"Albert mentioned that the test for a lens' sharpness would be the bulu-test, where you see if the sensor is capable of resolving the individual strands of pubic/facial or head hair." - from tanyeehou.blogspot.com

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Super-Takumar 135mm f/3.5

"Shit in my camera bag, and you'd wish I was never born."

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Super-Takumar 135mm f/3.5

Interestingly, we are starting to see some JPEG compression artefacts. The sharp boundary between the subject in focus and the bland, defocused background causes a boundary layer of stray pixels to adopt the colours of the subject.

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Monday, July 09, 2007

Dancing with a baby elephant

The weekend was spent on an overnight trip to Wilson’s Promontory, a national park that also happened to include the Australian landmass’s southernmost point. Jean, The Architect, Another Architect (The Architect’s coursemate) and I rented a car on Saturday and took a 3-hour drive.

We (or more accurately, I ) had a grand plan to rent the Toyota Prius for this trip. However, this fantasy of driving a soundless ghost-car was shot to bits by the fact that the discount for Melbourne University students does not apply to this fuel sipper. The next best choise was an ugly, ugly Toyota Camry with a 2.4L VVTi engine. It was huge, chunky, and appears to be styled after a slab of pork chop. Fortunately it was white.

The Camry is so ugly we need a rainbow to distract the eye

The drive out of the park was exhilarating (The Architect drove in). The road was a mix of short straights, hairpins, swooping curves and chicanes with a variety of camber and elevation changes.

With a car full of dozing passengers, my objective was to fly though this road as smoothly as possible. This means making use of as much width of the road as possible, including the opposite lane when safe and visibly clear.

A sign recommended 20 km/h for an upcoming left hander, the low speed suggesting a tight hairpin. From 100 km/h, ease onto the brakes and slip deep into the wrong side of the road, tyre walls brushing the grass verge. Gently get off the brakes and slowly start turning in early, balancing the decrease in brake force with an increase in steering angle. Let the other tyre walls rumble on the crumbled inside edge of the road, timing the events precisely so that this was the instant of maximum steering input and zero braking. The speed is now 40 km/h, 20 over the recommended but still not uncomfortable owing to the huge turning radius. Past the apex, gradually open the throttle while letting the steering wheel slowly unwind itself. Balance the unwinding rate so that the car just touches the far edge of the tarmac when the car straightens out.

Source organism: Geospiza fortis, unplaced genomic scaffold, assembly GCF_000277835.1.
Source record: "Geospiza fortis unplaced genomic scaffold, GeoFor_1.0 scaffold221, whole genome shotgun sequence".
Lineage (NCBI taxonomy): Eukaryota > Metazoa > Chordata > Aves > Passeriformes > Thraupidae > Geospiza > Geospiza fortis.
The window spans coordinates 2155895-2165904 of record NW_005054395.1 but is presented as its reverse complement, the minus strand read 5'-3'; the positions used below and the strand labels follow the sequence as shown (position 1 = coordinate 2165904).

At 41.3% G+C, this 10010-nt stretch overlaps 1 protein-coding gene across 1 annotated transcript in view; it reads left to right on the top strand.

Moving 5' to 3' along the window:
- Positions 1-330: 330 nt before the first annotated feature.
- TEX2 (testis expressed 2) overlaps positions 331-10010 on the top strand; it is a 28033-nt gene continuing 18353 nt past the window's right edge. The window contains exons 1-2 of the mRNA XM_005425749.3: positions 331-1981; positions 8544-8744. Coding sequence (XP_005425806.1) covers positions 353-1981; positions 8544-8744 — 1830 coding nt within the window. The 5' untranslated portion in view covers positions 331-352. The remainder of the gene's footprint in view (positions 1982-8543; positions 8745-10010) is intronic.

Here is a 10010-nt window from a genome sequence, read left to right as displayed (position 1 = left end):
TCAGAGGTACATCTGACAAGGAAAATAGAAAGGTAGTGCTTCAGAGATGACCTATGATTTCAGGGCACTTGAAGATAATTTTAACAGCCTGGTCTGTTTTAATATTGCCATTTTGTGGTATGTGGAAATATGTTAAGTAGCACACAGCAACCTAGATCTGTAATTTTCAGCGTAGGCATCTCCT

I was obviously lost in my memories. It’s not as high adrenaline nor fast as setting hot laps, but it was just as technically challenging. There are different parameters to consider- visibility of the opposing lane, balancing (de)acceleration force with comfort and optimising input rate of change to be as undetectable as possible.

Taking a slab of pork chop-like car through that 20 minute dance out of the park was the best drive I’ve had in a while. The passengers slept soundly throughout, until I made everyone play a car-pushing game. We’ll talk about that another day.

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Thursday, July 05, 2007

Some weekdays, when I wake up fuzzy-minded and slit-eyed, when I do not have enough sleep and when the weather is cold and miserable, I suffer from a momentary bout of existential crisis.

Do I need to drag myself to work? What am I working for?
What is the purpose of my life?

Obviously my work is paying more than required to fund a single guy’s bare necessities. There’re no car instalments to worry about, no petrol price to bug me, my wife does not exist, my daughter does not need school fees (bless her), my son lives in my imagination, my fetish for optical equipment is generally limited to cheap manual focus lenses and most importantly, I have no social life to speak of.